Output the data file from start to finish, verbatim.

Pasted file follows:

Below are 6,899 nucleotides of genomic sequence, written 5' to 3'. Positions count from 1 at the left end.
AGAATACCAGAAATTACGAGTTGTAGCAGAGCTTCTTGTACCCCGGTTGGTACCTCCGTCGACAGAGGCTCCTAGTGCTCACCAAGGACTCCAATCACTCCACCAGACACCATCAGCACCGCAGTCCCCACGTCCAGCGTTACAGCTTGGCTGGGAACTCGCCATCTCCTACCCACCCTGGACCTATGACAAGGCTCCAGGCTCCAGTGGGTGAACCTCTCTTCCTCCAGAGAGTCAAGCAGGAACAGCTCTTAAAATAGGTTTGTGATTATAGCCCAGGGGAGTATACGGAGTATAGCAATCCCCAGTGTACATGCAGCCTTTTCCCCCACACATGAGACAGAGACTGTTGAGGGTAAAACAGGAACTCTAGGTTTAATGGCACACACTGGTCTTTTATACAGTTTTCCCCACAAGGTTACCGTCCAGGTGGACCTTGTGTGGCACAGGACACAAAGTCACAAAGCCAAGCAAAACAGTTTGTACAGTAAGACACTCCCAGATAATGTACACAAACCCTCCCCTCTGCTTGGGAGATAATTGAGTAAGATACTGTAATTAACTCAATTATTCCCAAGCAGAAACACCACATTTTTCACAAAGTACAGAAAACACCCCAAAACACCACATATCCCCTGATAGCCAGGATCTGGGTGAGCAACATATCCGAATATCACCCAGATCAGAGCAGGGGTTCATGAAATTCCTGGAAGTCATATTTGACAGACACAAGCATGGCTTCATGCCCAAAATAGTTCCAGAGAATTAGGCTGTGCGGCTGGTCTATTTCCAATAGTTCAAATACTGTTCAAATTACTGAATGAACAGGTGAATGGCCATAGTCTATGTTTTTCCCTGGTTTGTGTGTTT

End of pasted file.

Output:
Below are 6,899 nucleotides of genomic sequence, written 5' to 3'. Positions count from 1 at the left end.
AGAATACCAGAAATTACGAGTTGTAGCAGAGCTTCTTGTACCCCGGTTGGTACCTCCGTCGACAGAGGCTCCTAGTGCTCACCAAGGACTCCAATCACTCCACCAGACACCATCAGCACCGCAGTCCCCACGTCCAGCGTTACAGCTTGGCTGGGAACTCGCCATCTCCTACCCACCCTGGACCTATGACAAGGCTCCAGGCTCCAGTGGGTGAACCTCTCTTCCTCCAGAGAGTCAAGCAGGAACAGCTCTTAAAATAGGTTTGTGATTATAGCCCAGGGGAGTATACGGAGTATAGCAATCCCCAGTGTACATGCAGCCTTTTCCCCCACACATGAGACAGAGACTGTTGAGGGTAAAACAGGAACTCTAGGTTTAATGGCACACACTGGTCTTTTATACAGTTTTCCCCACAAGGTTACCGTCCAGGTGGACCTTGTGTGGCACAGGACACAAAGTCACAAAGCCAAGCAAAACAGTTTGTACAGTAAGACACTCCCAGATAATGTACACAAACCCTCCCCTCTGCTTGGGAGATAATTGAGTAAGATACTGTAATTAACTCAATTATTCCCAAGCAGAAACACCACATTTTTCACAAAGTACAGAAAACACCCCAAAACACCACATATCCCCTGATAGCCAGGATCTGGGTGAGCAACATATCCGAATATCACCCAGATCAGAGCAGGGGTTCATGAAATTCCTGGAAGTCATATTTGACAGACACAAGCATGGCTTCATGCCCAAAATAGTTCCAGAGAATTAGGCTGTGCGGCTGGTCTATTTCCAATAGTTCAAATACTGTTCAAATTACTGAATGAACAGGTGAATGGCCATAGTCTATGTTTTTCCCTGGTTTGTGTGTTT